Closing in on mile twenty-four, memories were coursing through my veins. I had been reflecting on everything I had tried for so long to forget. Using my past to propel my future had never occurred to me. No longer would I be ashamed of my obstacles. These obstacles were what shaped my success, not hindered it. I began to realize that my true strength in life lay not in a simple path but in the unknown, the uncomfortable, and the uncharted. We all have our own races, some with more obstacles than others, but we learn to live by principles that enable us to continue forward with our past supporting our future. We never give up on the race.

By mile twenty-five, I had replayed all of the pent up emotions contained within me. The last eight miles had quickly become a spiritual awakening, purging my body of any doubts I had. Approaching mile 26.2, my head started pounding again and my body numb but with a renewed strength I pushed on. Crossing the finish line, I looked up at the large, red, numbers above me - '3:04'.

With a renewed vision I looked past the race and into my future. I realized that I was ready for the next uncharted territory, of which will be law school. With my determination and will to succeed I will successfully complete law school with all of its challenges and opportunities. With all of these hurdles behind me, my heightened sense of determination intact, I will be able to assist those who perhaps, like me, began their race running from their past instead of running with it.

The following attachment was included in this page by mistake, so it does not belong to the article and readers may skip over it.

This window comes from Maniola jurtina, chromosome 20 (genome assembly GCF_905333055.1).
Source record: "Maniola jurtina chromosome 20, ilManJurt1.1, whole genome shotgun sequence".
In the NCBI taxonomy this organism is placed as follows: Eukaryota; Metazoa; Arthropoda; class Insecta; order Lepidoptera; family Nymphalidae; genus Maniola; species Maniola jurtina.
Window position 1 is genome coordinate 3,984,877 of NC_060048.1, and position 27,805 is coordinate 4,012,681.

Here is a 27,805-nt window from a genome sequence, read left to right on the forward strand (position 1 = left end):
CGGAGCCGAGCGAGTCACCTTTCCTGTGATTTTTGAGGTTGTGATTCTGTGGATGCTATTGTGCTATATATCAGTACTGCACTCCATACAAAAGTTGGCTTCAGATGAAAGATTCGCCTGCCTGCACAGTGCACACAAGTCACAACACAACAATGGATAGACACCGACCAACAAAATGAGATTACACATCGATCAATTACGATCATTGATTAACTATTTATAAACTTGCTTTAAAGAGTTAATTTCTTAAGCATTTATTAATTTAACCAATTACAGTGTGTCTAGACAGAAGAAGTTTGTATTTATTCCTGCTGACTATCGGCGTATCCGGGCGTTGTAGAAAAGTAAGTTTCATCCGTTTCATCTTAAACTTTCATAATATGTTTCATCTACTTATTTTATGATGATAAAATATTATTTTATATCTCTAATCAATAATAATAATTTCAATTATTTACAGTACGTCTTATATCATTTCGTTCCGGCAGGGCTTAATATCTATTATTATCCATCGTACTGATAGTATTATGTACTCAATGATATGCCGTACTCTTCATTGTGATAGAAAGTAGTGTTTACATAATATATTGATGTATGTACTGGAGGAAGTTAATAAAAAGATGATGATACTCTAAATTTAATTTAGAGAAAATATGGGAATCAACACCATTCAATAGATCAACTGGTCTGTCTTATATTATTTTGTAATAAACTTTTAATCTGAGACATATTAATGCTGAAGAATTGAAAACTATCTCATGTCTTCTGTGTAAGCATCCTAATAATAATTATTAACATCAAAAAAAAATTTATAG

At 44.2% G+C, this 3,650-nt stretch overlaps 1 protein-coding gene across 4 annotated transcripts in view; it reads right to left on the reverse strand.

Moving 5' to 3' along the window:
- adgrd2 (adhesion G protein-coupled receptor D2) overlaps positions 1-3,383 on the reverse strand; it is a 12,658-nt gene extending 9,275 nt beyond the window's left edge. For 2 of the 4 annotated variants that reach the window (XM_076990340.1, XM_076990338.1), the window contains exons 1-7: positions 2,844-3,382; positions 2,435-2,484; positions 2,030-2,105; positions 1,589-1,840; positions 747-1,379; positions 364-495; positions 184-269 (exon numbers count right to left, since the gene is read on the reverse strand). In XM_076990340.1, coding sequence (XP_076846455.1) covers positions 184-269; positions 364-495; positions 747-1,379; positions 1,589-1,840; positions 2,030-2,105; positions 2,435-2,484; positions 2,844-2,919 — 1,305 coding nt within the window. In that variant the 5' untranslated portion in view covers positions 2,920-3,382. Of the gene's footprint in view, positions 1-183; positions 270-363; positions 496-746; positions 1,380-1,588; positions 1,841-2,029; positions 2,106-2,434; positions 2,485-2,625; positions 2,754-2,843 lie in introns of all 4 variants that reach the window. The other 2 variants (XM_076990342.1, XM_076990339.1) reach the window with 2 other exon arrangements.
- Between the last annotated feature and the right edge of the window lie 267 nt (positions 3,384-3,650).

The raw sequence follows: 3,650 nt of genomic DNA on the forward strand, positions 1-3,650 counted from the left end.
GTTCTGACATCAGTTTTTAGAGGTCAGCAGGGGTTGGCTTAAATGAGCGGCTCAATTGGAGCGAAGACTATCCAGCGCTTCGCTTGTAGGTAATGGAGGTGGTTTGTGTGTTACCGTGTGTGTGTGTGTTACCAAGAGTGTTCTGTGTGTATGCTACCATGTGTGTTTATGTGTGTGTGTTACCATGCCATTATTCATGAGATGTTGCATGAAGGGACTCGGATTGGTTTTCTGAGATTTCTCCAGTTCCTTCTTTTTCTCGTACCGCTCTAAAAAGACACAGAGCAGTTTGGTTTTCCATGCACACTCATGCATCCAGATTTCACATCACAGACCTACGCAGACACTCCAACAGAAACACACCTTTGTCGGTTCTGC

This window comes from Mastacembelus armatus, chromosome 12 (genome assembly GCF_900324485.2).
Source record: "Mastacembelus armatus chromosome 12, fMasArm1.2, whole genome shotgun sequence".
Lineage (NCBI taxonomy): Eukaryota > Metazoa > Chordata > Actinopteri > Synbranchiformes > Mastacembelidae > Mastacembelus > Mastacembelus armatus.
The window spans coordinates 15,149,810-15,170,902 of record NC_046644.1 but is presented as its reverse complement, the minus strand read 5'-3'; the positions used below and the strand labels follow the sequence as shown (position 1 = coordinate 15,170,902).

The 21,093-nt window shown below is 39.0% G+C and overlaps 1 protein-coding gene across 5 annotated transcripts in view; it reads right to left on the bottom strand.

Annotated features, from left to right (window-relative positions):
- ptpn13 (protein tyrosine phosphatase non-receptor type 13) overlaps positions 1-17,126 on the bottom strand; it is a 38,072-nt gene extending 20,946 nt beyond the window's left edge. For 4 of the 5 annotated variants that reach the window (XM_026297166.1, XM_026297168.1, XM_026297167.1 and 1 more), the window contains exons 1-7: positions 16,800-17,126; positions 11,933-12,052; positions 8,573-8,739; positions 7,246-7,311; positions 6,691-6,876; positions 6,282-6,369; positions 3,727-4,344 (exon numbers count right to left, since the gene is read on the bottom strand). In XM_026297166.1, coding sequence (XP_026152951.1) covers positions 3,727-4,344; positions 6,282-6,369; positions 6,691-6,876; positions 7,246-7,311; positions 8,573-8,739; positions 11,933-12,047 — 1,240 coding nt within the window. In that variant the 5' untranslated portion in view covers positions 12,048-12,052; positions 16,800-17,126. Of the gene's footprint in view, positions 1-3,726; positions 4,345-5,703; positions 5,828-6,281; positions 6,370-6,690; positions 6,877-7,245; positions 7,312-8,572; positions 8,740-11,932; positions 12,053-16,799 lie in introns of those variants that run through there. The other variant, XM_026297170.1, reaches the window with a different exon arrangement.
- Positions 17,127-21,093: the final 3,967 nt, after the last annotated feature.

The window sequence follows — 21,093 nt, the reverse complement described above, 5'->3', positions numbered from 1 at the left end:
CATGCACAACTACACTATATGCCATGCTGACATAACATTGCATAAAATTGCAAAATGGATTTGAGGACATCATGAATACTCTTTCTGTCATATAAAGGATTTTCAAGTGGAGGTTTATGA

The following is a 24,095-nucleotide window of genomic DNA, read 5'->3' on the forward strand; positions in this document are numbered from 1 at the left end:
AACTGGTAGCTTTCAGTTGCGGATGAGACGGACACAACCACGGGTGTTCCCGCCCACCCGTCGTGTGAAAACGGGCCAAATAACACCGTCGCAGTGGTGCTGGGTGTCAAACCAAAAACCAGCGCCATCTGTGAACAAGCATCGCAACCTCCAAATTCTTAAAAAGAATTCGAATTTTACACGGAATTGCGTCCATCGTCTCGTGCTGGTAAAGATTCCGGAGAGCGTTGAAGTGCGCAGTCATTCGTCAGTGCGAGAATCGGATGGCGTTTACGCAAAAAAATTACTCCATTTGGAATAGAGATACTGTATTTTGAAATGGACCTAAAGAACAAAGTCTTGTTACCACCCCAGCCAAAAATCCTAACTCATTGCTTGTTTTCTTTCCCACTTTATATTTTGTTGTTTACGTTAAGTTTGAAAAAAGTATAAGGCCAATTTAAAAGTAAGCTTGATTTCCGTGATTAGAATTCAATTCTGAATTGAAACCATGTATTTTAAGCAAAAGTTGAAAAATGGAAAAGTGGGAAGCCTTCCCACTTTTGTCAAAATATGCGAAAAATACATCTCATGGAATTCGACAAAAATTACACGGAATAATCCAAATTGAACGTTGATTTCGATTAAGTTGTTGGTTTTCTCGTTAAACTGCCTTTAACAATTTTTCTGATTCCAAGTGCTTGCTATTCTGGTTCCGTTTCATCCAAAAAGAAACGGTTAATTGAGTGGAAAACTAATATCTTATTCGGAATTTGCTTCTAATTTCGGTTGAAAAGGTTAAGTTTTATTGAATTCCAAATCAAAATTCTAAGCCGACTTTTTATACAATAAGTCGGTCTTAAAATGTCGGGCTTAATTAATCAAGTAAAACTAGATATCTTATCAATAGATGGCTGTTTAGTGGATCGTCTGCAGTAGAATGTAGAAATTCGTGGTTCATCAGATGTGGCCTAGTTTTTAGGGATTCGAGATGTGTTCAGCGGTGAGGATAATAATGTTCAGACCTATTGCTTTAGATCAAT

stilles
Posts: 93
Joined: Sun Nov 28, 2010 12:15 am

Re: Personal Statement, close to final draft!

Postby stilles » Sun Nov 27, 2011 7:37 pm

Wow, a very beautifully written PS and the marathon analogy works well. Great job! My only criticism is that I have no idea WHY you want to go to law school. That is, what experiences/events have encouraged you to apply to law school vs other graduate programs/career paths.

Also, you do a great job in conveying a strong sense of character and ability to overcome obstacles.

Good luck!

Cricha11
Posts: 15
Joined: Sun Sep 04, 2011 11:12 am

Re: Personal Statement, close to final draft!

Postby Cricha11 » Mon Nov 28, 2011 11:24 pm

Thank you!! And yeah Ive heard that critique from a few people who have read it. I am writing a few "Why X school" essays and hopefully that will address some of those issues.